Eight years after the end of Sri Lanka’s armed conflict, Tamil speaking women in the island’s north and east are still seeking justice and truth for wartime violations. Bold promises by the government to the United Nations Human Rights Council in 2015 – including a truth commission, a special court and offices to investigate missing persons and provide reparations – have failed to materialise even as the urgent economic and psychosocial needs of all conflict-affected groups remain unmet. Anger and a sense of betrayal have generated a new wave of women-led protests and threaten to become sources of renewed grievance that damage already slim hopes of reconciliation among communities, and between the state and its Tamil citizens. If Sri Lanka is to address the past in a way that reconciles its communities and builds lasting peace, the government must prioritise the needs and rights of conflict-affected women – beginning by promptly establishing the offices on missing persons and reparations.
As the armed conflict raged, Tamil speaking women in the war-torn north and east braved a powerful military and an authoritarian government to press for truth and accountability, particularly regarding the enforced disappearance of family members. After the war, their campaigning helped bring transitional justice issues onto the domestic and international agenda. At the heart of promised transitional justice processes are these women’s experiences of rape and sexual violence, the deaths of family members, forced recruitment and killings by the Liberation Tigers of Tamil Eelam (LTTE) and destruction of homes and communities. The legacy of war continues to impose hardships, particularly on conflict-affected women: lack of information on missing relatives, displacement from their land, economic deprivation, psychological trauma, vulnerability to sexual violence and exploitation, plus a militarised environment that reinforces much of the above.
Despite their agenda-setting activism, women have been given little role in shaping transitional justice policies. The government largely has ignored the report of its Consultations Task Force (CTF) on national reconciliation processes, which conferred widely with women and which many hoped would re-energise government’s commitments. Occasional gestures – the release of small amounts of land or meetings by the president with families of the disappeared – are drowned out by the government’s political caution and pro-military tilt. A new constitution, which could address the causes of war and help prevent its recurrence, continues to hang in the balance.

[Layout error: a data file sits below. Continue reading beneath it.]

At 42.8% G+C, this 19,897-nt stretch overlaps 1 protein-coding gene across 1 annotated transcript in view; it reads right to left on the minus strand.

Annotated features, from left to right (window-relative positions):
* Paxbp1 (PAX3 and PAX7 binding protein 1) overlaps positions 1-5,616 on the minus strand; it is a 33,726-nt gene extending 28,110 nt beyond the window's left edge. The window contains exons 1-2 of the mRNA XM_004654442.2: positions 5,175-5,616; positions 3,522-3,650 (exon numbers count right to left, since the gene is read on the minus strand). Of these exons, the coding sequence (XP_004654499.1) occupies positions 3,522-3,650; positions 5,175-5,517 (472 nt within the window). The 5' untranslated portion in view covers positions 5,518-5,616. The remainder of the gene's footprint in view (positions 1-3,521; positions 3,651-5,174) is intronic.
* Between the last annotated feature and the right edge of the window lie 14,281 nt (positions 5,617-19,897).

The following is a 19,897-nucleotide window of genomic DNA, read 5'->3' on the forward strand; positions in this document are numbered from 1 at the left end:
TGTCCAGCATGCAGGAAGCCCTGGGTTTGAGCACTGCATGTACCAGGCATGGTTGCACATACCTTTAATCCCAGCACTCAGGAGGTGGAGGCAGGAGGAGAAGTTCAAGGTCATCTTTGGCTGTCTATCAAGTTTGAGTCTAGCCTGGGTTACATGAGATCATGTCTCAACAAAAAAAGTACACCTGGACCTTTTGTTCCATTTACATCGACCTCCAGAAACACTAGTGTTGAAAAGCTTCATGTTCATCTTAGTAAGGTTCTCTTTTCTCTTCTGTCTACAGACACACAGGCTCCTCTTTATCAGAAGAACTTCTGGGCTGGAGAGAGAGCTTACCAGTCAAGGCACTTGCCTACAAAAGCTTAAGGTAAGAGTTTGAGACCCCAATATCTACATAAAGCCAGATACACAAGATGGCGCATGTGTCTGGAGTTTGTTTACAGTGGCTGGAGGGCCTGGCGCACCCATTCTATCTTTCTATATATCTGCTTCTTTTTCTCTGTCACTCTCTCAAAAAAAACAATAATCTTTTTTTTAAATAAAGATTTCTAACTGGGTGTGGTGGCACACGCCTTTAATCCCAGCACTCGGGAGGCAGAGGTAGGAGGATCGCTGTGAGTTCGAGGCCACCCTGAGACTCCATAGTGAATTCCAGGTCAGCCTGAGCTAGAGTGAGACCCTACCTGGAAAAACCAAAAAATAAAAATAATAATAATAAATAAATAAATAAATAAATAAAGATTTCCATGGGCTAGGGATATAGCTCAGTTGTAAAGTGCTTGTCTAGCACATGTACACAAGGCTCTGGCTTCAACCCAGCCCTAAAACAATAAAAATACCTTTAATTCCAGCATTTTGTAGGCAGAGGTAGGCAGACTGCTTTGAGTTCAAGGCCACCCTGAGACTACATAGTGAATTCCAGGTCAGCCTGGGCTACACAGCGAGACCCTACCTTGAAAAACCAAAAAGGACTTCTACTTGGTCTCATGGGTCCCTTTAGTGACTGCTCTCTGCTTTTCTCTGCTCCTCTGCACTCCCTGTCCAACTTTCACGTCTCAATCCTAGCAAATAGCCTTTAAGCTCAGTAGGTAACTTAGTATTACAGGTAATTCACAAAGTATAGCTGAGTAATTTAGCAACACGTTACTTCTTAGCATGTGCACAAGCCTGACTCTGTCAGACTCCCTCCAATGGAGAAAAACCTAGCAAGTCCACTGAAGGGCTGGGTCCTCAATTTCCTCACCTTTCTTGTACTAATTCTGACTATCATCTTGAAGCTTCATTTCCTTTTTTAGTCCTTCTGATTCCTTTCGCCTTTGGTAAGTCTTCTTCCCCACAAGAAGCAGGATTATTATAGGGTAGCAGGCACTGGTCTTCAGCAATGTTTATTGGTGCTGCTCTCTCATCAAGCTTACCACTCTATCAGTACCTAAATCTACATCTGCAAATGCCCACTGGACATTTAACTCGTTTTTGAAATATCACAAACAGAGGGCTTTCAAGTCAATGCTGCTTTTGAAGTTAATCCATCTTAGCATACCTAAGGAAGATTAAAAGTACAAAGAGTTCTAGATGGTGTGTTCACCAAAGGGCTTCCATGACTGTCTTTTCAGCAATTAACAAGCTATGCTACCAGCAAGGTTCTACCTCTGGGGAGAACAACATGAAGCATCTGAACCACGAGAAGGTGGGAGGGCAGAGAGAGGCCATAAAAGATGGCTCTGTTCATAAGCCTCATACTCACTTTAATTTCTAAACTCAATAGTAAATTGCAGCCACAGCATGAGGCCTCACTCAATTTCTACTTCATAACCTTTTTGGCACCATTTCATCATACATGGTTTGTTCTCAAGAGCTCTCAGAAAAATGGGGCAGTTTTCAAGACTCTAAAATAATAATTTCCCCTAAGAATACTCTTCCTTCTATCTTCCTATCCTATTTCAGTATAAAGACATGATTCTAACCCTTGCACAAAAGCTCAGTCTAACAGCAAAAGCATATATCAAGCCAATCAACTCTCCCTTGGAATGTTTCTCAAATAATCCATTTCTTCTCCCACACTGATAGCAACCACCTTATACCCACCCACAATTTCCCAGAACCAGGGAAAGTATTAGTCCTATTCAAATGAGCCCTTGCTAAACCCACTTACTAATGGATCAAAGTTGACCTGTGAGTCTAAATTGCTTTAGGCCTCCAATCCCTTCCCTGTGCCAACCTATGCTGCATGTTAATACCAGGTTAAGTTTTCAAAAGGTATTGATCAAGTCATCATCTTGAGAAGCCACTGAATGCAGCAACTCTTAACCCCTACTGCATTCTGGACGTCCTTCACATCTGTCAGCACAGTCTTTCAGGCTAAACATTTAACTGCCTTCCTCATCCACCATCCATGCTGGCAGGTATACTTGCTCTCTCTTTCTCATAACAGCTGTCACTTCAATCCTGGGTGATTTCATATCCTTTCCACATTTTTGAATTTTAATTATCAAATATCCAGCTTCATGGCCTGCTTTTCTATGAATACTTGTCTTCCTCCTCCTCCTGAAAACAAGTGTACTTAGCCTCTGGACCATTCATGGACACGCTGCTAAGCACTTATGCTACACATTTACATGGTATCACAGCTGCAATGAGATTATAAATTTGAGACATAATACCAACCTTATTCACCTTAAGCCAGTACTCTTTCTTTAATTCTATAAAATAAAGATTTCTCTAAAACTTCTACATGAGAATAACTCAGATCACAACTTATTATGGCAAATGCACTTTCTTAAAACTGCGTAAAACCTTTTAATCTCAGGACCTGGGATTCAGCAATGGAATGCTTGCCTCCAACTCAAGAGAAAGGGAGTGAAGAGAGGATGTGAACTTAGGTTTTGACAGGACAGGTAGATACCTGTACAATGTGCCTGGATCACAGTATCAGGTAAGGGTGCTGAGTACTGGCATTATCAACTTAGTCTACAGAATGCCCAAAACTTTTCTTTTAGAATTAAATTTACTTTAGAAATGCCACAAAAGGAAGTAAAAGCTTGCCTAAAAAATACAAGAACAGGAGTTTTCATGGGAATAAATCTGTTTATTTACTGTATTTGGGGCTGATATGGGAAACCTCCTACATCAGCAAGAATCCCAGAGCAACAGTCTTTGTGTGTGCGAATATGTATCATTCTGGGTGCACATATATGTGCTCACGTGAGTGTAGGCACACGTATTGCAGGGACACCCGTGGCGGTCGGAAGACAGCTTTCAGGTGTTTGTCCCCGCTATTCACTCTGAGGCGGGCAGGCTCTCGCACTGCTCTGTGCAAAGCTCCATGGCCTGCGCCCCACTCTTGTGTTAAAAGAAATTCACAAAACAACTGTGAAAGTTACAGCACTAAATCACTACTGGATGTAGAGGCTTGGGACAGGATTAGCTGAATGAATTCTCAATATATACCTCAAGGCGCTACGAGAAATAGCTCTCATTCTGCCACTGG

Extensive interviews with women in the north and east make clear they want justice for crimes committed by the state and – albeit with less unanimity – for those perpetrated by the LTTE. Their most urgent demand is to know the fate of missing relatives. These women also insist that the truth and justice they seek must be part of a broader approach to meet their economic, social, psychological and security needs.
Tamil speaking women in the north and east have arguably been more affected by the conflict and its aftermath than any other group in Sri Lanka. Tens of thousands of war widows and wives of the missing have been forced to become heads of household and primary income earners, leaving behind traditional domestic roles and entering the public realm to engage politically, economically and socially. They do this in a highly patriarchal context regulated by rigid cultural and social practices, and made insecure by the continued presence of the Sinhalese military. They suffered gender-based violence and abuse throughout the conflict and continue to do so amid a breakdown in social and family structures. Most have urgent unmet socio-economic needs and many suffer crippling trauma. Muslim and Sinhala women in the north and east and other parts of the country face their own challenges arising from the war and must be better included in transitional justice processes.
Meaningful transitional justice must also reduce women’s severe economic and physical vulnerability.
Meaningful transitional justice must also reduce women’s severe economic and physical vulnerability. A well-designed and empowered reparations office is required to support expanded and better coordinated programs for livelihoods, pensions, debt relief and psycho-social support. The office will need strong political backing from the president and prime minister to overcome political and bureaucratic resistance. Likewise, funding and political support to community- and district-level women’s groups is essential.
The Office of Missing Persons (OMP) should be made operational immediately and given sufficient resources to set up branches in the north and east. It should be staffed with credible, independent voices, including conflict-affected women themselves. An accountability process, with international involvement, may not come soon, but it will be critical to assure that Sri Lanka can put its many ghosts to rest and mitigate the chances of future conflict.
Transitional justice in Sri Lanka has grown moribund largely because the government never tried to build public support for the process or show how it could benefit all communities. A major public outreach campaign to explain how the reparations and missing persons offices will address the legacies of war could help neutralise resistance from political rivals and the military.
Addressing the specific needs of conflict-affected women and involving them more fully in the design and implementation of transitional justice programs are essential steps, both for reducing the rising tension in the north and east and for restoring hope that the political transition promised in 2015 can still be realised.